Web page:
Morgan is going mad. Or maybe he was always a little mad, but it became too much and wasn’t as fun as it was when they were young. Either way, his wife Leonie is divorcing him. Morgan knows this, he’d promised to stay away in Greece until it was all done, but instead he comes back in an attempt to reconcile.
His first salvo to get his wife back is to hide a skeleton in her bed and to skulk around her house, where he is no longer wanted. As this doesn’t work, he escalates his campaign by going after her fiancé with a series of weapons, hanging outside her house in a car covered with portraits of communist leaders, and by eventually hiding a bomb under her bed. It’s all for love.
Morgan: A Suitable Case for Treatment is a 1966 British film that seems to be in the tradition of comedies that propose that people with mental illnesses might have something to teach us, if we could just learn to see things from their point of view. That there might be a special kind of wisdom found in those people that society has deemed mad. It’s a romantic notion, and a kind of literary self-justification for artists getting to act like jerks.
And while Morgan is all about the titular Morgan trying to win back his love, there’s not a lot about the film that could be called romantic. Morgan is a very trying character. He’s an artist who never seems to create any art, and he spends most of his time, when not stalking Leonie in her house despite a court order to stay away, obsessing over animals or communism.
The only two women in his life whose opinions Morgan gives a damn about are Leonie, his semi-ex-wife, and his mother. She’s an old communist who has despaired of Morgan, who despite paying lip service to her cause went off and married a rich girl. Leonie does not seem to be all that well off in the head herself. On the day she divorces Morgan, she takes a bath in front of him. Later, when he fends off her fiancé with a club, she takes him back into her bed. She seems to thrive off of Morgan’s eccentricity and strangeness just as much as she fears it, and encourages him in one breath and shoves him away in the next.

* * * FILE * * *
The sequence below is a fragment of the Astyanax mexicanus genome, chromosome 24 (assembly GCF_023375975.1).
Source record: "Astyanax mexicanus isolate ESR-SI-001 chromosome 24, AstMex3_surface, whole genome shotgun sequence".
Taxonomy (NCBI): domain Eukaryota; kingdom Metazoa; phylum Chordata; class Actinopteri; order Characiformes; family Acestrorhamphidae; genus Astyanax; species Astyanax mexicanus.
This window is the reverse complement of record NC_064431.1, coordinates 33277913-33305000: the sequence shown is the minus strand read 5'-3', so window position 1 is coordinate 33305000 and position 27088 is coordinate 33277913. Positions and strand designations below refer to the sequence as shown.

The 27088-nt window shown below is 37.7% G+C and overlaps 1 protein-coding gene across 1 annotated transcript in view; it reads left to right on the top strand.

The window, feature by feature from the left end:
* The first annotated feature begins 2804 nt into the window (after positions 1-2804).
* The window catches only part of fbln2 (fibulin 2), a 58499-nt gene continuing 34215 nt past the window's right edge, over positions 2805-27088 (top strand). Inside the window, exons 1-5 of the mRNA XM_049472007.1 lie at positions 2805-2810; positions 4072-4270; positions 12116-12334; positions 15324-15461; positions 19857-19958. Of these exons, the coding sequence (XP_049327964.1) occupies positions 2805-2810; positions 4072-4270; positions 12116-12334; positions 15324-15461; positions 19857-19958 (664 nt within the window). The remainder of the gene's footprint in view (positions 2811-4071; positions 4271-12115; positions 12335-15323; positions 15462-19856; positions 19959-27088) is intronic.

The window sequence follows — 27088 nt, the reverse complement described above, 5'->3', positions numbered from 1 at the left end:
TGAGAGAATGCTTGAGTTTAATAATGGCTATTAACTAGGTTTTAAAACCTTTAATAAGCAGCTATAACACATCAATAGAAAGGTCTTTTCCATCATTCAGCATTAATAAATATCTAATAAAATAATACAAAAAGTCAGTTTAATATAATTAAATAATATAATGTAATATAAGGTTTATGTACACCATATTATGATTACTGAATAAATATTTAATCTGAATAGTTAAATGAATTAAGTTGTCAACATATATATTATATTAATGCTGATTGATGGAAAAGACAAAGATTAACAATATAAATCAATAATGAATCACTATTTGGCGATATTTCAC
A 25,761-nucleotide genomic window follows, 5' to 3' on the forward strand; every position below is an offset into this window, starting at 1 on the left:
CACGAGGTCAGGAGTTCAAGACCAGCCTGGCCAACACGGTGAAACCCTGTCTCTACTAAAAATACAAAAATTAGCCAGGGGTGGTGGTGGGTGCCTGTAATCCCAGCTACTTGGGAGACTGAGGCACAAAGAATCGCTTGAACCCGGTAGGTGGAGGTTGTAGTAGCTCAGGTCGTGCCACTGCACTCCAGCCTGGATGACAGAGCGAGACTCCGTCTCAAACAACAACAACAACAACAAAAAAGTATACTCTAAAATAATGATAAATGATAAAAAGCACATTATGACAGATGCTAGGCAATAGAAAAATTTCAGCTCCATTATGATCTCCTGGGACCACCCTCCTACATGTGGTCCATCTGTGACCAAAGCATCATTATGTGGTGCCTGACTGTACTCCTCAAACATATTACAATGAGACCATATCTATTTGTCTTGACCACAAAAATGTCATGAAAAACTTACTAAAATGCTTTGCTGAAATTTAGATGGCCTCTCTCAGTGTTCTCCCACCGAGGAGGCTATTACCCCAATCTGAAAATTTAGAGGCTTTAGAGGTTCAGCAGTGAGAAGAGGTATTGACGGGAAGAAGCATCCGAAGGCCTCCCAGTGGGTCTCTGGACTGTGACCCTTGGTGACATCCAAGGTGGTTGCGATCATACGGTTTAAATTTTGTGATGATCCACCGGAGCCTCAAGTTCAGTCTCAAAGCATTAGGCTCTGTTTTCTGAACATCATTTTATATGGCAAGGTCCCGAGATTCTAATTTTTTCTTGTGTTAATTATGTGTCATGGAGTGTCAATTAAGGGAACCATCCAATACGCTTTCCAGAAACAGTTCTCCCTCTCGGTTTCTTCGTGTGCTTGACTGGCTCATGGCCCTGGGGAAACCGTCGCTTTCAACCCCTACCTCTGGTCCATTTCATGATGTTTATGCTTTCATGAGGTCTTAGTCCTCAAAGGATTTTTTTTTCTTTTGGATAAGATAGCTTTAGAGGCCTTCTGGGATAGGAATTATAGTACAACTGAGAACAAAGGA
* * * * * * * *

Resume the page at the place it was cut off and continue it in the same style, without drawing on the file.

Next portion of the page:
Leonie was played by Vanessa Redgrave in a performance that garnered an Oscar nomination. Morgan is a rare lead role for David Warner. Best known perhaps for playing heavies in the ’80s and ’90s (I have a particular affection for his multiple roles in Tron) as Morgan he has a much different sensibility and physicality than in most of his later roles. It is, indeed, a very physical performance, centered on Morgan’s obsession with animals, in particular the gorilla. The film credits take place over Morgan’s observation of a gorilla in a cage. Later, he tells Leonie that it was a visit to his psychiatrist. The psychology of the gorilla plays heavily into Morgan’s own approach: physically imposing, intimidating, but not generally actually very dangerous.
Morgan’s antics in attempting to win over Leonie barely rise about the level of pranks. When he does visit her fiancé Charles with a gun, a knuckle-duster, and a switchblade, he’s disarmed without any fuss, or really any argument. Morgan’s entire life seems to be about gestures and show, as if they should somehow manifest the reality he seems to desire, but doesn’t ever fully grasp.
In the ’60s, British cinema was working wildly (and only occasionally successfully) to be forward-thinking and hip, and so Morgan is stylistically gestural as well. There are several freeze frames mid-scene, often focusing on Morgan’s face. There are also scenes of sped-up action interspersed throughout the comic scenes; both effects have aged pretty poorly, which is a shame since the film’s black and white cinematography is uniformly gorgeous, and looks absolutely flawless on this Blu-ray release.
While it has the trappings of a wacky comedy (and yes, at some point Morgan does don a gorilla suit and go ape), Morgan is not a laugh-a-minute romp. There’s a kind of tension to Morgan’s interactions with others, where you can’t be entirely sure if he’s going to take that step away from off-putting goofiness into something more serious, maybe even really violent. That and his fantasy that he is, in some way, like Trotsky in exile just waiting for assassins to come and get him for being a traitor to the Communist cause, put a morbid spin on the comic goings-on. And, like any comedy, some of it just falls flat.
But there are two or three comic set pieces that are laugh-out-loud hilarious, and the final comic climax builds on itself beautifully until it culminates (entirely logically) in a man in an ape suit flying down the highways on a stolen motorbike while on fire. There’s a growing sense of surrealism, too, as Morgan’s reality becomes more and more subsumed by his fantasies, again adding a melancholy tinge of actual mental deterioration to the “madcap” comedy.
Morgan: A Suitable Case for Treatment is an ambitious comedy but it is also an old comedy, and that might mean an uphill battle for the viewer. It’s a slow burn (and just an overall slow film) that has to really envelop you in the growing madness of Morgan’s world before it can begin to be truly comic. Some of the dated filmmaking techniques can also throw the viewer right out of the experience. However, given patience, Morgan‘s tragicomic story of love for a woman who might not be worth it is at turns sad, hilarious, laced with pathos and always, always bizarre.
Morgan: A Suitable Case for Treatment has been released on Blu-ray by Kino Lorber Studio Classics. Included on the disc is a dense, informative commentary track by Bryan Reesman, and some trailers for the film.